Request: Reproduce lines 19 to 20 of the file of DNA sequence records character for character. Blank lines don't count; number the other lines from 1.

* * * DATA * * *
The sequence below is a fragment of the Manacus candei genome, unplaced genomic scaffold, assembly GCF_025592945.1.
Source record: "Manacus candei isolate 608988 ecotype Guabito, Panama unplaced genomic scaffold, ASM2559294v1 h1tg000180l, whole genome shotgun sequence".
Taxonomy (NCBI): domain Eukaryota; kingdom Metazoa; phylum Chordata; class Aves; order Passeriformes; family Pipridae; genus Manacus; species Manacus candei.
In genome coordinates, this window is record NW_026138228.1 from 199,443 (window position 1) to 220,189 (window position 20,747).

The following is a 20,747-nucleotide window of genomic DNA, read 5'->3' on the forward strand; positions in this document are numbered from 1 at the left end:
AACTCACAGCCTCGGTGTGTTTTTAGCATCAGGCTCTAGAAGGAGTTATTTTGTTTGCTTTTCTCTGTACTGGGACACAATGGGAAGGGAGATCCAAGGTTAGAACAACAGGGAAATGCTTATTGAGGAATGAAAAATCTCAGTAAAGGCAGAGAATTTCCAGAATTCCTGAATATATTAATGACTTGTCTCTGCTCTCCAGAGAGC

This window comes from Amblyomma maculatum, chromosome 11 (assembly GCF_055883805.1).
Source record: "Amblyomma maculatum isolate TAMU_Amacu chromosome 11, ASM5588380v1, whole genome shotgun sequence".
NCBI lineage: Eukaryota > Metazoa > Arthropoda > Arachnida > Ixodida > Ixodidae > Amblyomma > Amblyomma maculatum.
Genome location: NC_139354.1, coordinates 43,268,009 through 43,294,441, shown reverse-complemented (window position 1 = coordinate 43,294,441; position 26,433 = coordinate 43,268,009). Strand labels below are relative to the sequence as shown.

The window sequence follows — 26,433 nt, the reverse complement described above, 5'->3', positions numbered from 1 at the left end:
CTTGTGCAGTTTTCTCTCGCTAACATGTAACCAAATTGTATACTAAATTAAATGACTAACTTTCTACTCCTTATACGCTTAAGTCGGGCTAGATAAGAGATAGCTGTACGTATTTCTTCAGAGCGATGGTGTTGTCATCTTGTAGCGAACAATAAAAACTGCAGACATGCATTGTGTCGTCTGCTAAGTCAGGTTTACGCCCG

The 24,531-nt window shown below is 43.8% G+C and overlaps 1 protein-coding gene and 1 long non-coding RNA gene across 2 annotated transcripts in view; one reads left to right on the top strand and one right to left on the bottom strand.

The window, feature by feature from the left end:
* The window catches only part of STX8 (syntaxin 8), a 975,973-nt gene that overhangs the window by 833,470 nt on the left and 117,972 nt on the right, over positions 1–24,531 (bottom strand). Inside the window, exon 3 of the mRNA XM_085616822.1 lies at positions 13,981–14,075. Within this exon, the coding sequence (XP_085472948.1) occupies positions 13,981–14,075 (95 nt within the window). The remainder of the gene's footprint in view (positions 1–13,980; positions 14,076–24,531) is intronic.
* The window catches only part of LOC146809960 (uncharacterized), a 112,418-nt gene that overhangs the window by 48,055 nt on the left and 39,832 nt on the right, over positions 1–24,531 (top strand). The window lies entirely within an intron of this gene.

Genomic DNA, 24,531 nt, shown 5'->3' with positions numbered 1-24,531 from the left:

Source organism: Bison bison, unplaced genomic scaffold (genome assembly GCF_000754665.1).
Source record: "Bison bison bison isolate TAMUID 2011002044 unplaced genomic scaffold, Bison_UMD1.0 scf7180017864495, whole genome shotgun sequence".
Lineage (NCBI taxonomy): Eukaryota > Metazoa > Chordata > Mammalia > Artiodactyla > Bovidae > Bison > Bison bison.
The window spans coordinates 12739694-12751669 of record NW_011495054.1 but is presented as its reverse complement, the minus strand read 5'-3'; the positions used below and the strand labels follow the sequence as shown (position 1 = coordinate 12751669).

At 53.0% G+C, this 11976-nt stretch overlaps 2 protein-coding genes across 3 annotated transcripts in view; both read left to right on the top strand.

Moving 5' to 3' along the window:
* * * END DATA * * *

Source record: "Bison bison bison isolate TAMUID 2011002044 unplaced genomic scaffold, Bison_UMD1.0 scf7180017864495, whole genome shotgun sequence".
Lineage (NCBI taxonomy): Eukaryota > Metazoa > Chordata > Mammalia > Artiodactyla > Bovidae > Bison > Bison bison.